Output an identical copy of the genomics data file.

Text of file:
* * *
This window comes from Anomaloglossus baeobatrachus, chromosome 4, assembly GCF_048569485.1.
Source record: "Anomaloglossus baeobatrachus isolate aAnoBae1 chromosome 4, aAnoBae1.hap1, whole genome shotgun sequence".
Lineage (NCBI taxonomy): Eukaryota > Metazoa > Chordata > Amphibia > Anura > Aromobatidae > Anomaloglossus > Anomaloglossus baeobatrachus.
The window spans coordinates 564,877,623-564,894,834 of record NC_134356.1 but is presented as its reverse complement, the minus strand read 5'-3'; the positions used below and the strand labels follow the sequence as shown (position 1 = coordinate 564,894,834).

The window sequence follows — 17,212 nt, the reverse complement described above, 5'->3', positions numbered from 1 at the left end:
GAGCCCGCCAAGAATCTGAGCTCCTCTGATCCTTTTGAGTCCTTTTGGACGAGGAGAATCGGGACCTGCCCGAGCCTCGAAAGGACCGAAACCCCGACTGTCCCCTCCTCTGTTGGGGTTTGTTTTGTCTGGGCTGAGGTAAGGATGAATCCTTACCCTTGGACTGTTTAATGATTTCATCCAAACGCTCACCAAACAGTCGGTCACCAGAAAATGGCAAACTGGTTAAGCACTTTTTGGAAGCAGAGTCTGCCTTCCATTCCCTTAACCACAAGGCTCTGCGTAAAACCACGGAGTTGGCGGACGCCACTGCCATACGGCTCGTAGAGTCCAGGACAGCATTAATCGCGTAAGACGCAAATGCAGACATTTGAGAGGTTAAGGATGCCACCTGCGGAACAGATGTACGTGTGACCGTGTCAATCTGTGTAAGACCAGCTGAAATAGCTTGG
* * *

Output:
This window comes from Anomaloglossus baeobatrachus, chromosome 4, assembly GCF_048569485.1.
Source record: "Anomaloglossus baeobatrachus isolate aAnoBae1 chromosome 4, aAnoBae1.hap1, whole genome shotgun sequence".
Lineage (NCBI taxonomy): Eukaryota > Metazoa > Chordata > Amphibia > Anura > Aromobatidae > Anomaloglossus > Anomaloglossus baeobatrachus.
The window spans coordinates 564,877,623-564,894,834 of record NC_134356.1 but is presented as its reverse complement, the minus strand read 5'-3'; the positions used below and the strand labels follow the sequence as shown (position 1 = coordinate 564,894,834).

The window sequence follows — 17,212 nt, the reverse complement described above, 5'->3', positions numbered from 1 at the left end:
GAGCCCGCCAAGAATCTGAGCTCCTCTGATCCTTTTGAGTCCTTTTGGACGAGGAGAATCGGGACCTGCCCGAGCCTCGAAAGGACCGAAACCCCGACTGTCCCCTCCTCTGTTGGGGTTTGTTTTGTCTGGGCTGAGGTAAGGATGAATCCTTACCCTTGGACTGTTTAATGATTTCATCCAAACGCTCACCAAACAGTCGGTCACCAGAAAATGGCAAACTGGTTAAGCACTTTTTGGAAGCAGAGTCTGCCTTCCATTCCCTTAACCACAAGGCTCTGCGTAAAACCACGGAGTTGGCGGACGCCACTGCCATACGGCTCGTAGAGTCCAGGACAGCATTAATCGCGTAAGACGCAAATGCAGACATTTGAGAGGTTAAGGATGCCACCTGCGGAACAGATGTACGTGTGACCGTGTCAATCTGTGTAAGACCAGCTGAAATAGCTTGG